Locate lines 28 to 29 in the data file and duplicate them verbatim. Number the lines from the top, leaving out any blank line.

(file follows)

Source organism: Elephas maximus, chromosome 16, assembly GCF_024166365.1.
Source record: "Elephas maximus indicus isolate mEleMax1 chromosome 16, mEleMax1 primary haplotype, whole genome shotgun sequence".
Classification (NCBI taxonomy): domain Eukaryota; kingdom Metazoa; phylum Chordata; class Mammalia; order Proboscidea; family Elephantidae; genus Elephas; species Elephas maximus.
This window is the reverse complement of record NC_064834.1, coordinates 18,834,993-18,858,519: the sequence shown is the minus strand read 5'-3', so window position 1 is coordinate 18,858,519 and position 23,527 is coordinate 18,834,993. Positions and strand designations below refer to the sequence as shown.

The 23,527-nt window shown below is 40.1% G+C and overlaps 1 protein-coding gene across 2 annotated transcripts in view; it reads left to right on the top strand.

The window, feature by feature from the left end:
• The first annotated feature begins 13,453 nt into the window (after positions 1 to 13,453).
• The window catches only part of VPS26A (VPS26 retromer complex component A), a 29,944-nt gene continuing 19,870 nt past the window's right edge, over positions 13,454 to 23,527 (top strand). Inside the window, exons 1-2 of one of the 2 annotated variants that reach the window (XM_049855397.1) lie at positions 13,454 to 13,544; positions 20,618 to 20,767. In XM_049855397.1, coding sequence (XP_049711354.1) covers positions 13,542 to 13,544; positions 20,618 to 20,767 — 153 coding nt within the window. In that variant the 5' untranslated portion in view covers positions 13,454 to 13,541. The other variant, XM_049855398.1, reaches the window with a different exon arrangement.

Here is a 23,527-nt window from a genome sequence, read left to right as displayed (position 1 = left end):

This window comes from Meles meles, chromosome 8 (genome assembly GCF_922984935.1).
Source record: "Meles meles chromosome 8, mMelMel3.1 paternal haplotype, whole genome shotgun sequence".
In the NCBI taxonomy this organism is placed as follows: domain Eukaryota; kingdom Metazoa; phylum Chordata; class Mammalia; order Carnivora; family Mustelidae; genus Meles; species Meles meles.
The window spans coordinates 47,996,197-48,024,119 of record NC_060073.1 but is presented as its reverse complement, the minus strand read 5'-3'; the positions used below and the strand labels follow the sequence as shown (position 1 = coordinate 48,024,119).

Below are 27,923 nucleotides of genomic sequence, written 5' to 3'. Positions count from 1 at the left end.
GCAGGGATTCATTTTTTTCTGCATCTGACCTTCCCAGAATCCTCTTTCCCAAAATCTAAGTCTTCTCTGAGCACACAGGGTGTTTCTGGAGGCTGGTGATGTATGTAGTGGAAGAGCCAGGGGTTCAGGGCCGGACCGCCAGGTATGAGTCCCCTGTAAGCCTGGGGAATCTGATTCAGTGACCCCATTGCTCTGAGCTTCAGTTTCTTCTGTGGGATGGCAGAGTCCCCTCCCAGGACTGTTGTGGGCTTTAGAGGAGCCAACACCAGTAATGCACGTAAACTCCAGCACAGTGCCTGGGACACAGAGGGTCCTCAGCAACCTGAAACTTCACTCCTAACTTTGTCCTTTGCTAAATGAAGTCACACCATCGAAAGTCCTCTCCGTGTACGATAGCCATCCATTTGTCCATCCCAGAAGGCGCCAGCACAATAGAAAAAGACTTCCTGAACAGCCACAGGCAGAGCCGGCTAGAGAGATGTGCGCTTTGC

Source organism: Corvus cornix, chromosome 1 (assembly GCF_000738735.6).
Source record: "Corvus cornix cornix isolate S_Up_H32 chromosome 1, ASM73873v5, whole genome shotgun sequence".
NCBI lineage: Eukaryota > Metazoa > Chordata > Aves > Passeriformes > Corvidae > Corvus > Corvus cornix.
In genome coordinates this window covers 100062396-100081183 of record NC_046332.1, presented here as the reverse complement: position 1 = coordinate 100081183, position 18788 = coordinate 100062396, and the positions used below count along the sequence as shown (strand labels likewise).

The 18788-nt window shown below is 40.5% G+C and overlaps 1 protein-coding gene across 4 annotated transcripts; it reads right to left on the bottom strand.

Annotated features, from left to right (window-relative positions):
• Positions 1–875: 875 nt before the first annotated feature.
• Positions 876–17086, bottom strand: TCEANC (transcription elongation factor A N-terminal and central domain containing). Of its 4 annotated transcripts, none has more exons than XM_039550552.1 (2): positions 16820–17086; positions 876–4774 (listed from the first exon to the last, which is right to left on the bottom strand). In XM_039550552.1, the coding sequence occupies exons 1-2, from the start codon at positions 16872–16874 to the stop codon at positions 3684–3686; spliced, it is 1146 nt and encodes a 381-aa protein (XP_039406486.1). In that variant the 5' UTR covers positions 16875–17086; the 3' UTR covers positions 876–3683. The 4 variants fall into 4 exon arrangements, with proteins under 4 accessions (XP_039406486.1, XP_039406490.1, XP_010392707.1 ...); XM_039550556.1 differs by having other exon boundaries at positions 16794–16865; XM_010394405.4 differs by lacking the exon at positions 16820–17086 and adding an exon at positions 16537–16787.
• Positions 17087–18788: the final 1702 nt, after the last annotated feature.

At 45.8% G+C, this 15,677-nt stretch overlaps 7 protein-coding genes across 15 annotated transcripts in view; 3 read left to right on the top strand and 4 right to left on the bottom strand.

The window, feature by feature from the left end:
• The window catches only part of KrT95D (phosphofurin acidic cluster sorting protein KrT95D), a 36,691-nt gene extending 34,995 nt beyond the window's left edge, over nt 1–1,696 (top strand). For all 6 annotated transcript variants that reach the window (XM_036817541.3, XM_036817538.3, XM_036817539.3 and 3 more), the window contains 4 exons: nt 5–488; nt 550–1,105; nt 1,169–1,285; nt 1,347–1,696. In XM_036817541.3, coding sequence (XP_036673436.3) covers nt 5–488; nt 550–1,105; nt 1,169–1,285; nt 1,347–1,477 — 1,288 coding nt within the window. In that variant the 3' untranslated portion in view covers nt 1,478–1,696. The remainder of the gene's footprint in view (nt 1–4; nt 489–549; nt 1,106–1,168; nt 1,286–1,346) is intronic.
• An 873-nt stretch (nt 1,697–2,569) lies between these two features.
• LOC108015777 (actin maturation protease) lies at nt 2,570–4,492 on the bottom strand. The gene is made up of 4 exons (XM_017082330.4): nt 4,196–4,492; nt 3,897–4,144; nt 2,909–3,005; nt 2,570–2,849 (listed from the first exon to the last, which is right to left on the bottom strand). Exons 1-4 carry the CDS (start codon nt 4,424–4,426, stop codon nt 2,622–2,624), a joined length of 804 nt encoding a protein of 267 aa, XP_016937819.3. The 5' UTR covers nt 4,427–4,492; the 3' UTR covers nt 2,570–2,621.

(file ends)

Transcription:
• An 873-nt stretch (nt 1,697–2,569) lies between these two features.
• LOC108015777 (actin maturation protease) lies at nt 2,570–4,492 on the bottom strand. The gene is made up of 4 exons (XM_017082330.4): nt 4,196–4,492; nt 3,897–4,144; nt 2,909–3,005; nt 2,570–2,849 (listed from the first exon to the last, which is right to left on the bottom strand). Exons 1-4 carry the CDS (start codon nt 4,424–4,426, stop codon nt 2,622–2,624), a joined length of 804 nt encoding a protein of 267 aa, XP_016937819.3. The 5' UTR covers nt 4,427–4,492; the 3' UTR covers nt 2,570–2,621.